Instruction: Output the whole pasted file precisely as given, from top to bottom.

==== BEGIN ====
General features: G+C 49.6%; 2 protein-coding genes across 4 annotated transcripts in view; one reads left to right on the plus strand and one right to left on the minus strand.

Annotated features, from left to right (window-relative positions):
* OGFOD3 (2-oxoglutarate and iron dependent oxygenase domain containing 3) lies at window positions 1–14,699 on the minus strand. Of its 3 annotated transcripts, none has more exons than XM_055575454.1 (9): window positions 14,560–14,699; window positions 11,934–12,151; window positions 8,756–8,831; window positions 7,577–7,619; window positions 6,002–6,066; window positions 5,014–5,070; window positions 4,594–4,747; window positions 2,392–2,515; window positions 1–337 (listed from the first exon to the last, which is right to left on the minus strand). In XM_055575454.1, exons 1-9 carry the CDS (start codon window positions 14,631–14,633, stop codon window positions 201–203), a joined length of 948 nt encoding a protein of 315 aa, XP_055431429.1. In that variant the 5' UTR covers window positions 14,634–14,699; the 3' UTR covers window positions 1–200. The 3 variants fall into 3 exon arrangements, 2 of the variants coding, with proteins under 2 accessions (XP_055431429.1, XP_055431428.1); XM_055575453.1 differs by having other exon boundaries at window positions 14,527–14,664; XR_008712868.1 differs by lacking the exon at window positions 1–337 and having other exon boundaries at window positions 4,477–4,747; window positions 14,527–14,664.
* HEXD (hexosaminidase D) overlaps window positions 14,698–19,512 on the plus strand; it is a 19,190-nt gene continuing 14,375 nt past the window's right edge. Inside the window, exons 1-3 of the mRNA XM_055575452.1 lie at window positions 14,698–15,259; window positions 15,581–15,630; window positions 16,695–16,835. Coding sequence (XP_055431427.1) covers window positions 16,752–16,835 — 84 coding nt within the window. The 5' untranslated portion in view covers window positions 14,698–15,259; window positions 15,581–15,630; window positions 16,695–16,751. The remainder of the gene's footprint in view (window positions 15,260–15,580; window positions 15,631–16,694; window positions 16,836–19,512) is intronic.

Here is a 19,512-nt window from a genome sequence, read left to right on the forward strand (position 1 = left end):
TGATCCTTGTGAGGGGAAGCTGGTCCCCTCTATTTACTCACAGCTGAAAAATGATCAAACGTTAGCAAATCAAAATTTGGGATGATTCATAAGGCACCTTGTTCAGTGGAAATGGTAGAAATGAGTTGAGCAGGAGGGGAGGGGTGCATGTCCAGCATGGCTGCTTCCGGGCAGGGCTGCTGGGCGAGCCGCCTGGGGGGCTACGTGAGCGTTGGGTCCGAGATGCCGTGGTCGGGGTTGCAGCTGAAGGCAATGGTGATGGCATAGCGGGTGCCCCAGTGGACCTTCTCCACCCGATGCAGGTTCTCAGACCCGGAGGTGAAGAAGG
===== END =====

General features: G+C 49.6%; 2 protein-coding genes across 4 annotated transcripts in view; one reads left to right on the plus strand and one right to left on the minus strand.

Annotated features, from left to right (window-relative positions):
* OGFOD3 (2-oxoglutarate and iron dependent oxygenase domain containing 3) lies at window positions 1–14,699 on the minus strand. Of its 3 annotated transcripts, none has more exons than XM_055575454.1 (9): window positions 14,560–14,699; window positions 11,934–12,151; window positions 8,756–8,831; window positions 7,577–7,619; window positions 6,002–6,066; window positions 5,014–5,070; window positions 4,594–4,747; window positions 2,392–2,515; window positions 1–337 (listed from the first exon to the last, which is right to left on the minus strand). In XM_055575454.1, exons 1-9 carry the CDS (start codon window positions 14,631–14,633, stop codon window positions 201–203), a joined length of 948 nt encoding a protein of 315 aa, XP_055431429.1. In that variant the 5' UTR covers window positions 14,634–14,699; the 3' UTR covers window positions 1–200. The 3 variants fall into 3 exon arrangements, 2 of the variants coding, with proteins under 2 accessions (XP_055431429.1, XP_055431428.1); XM_055575453.1 differs by having other exon boundaries at window positions 14,527–14,664; XR_008712868.1 differs by lacking the exon at window positions 1–337 and having other exon boundaries at window positions 4,477–4,747; window positions 14,527–14,664.
* HEXD (hexosaminidase D) overlaps window positions 14,698–19,512 on the plus strand; it is a 19,190-nt gene continuing 14,375 nt past the window's right edge. Inside the window, exons 1-3 of the mRNA XM_055575452.1 lie at window positions 14,698–15,259; window positions 15,581–15,630; window positions 16,695–16,835. Coding sequence (XP_055431427.1) covers window positions 16,752–16,835 — 84 coding nt within the window. The 5' untranslated portion in view covers window positions 14,698–15,259; window positions 15,581–15,630; window positions 16,695–16,751. The remainder of the gene's footprint in view (window positions 15,260–15,580; window positions 15,631–16,694; window positions 16,836–19,512) is intronic.

Here is a 19,512-nt window from a genome sequence, read left to right on the forward strand (position 1 = left end):
TGATCCTTGTGAGGGGAAGCTGGTCCCCTCTATTTACTCACAGCTGAAAAATGATCAAACGTTAGCAAATCAAAATTTGGGATGATTCATAAGGCACCTTGTTCAGTGGAAATGGTAGAAATGAGTTGAGCAGGAGGGGAGGGGTGCATGTCCAGCATGGCTGCTTCCGGGCAGGGCTGCTGGGCGAGCCGCCTGGGGGGCTACGTGAGCGTTGGGTCCGAGATGCCGTGGTCGGGGTTGCAGCTGAAGGCAATGGTGATGGCATAGCGGGTGCCCCAGTGGACCTTCTCCACCCGATGCAGGTTCTCAGACCCGGAGGTGAAGAAGG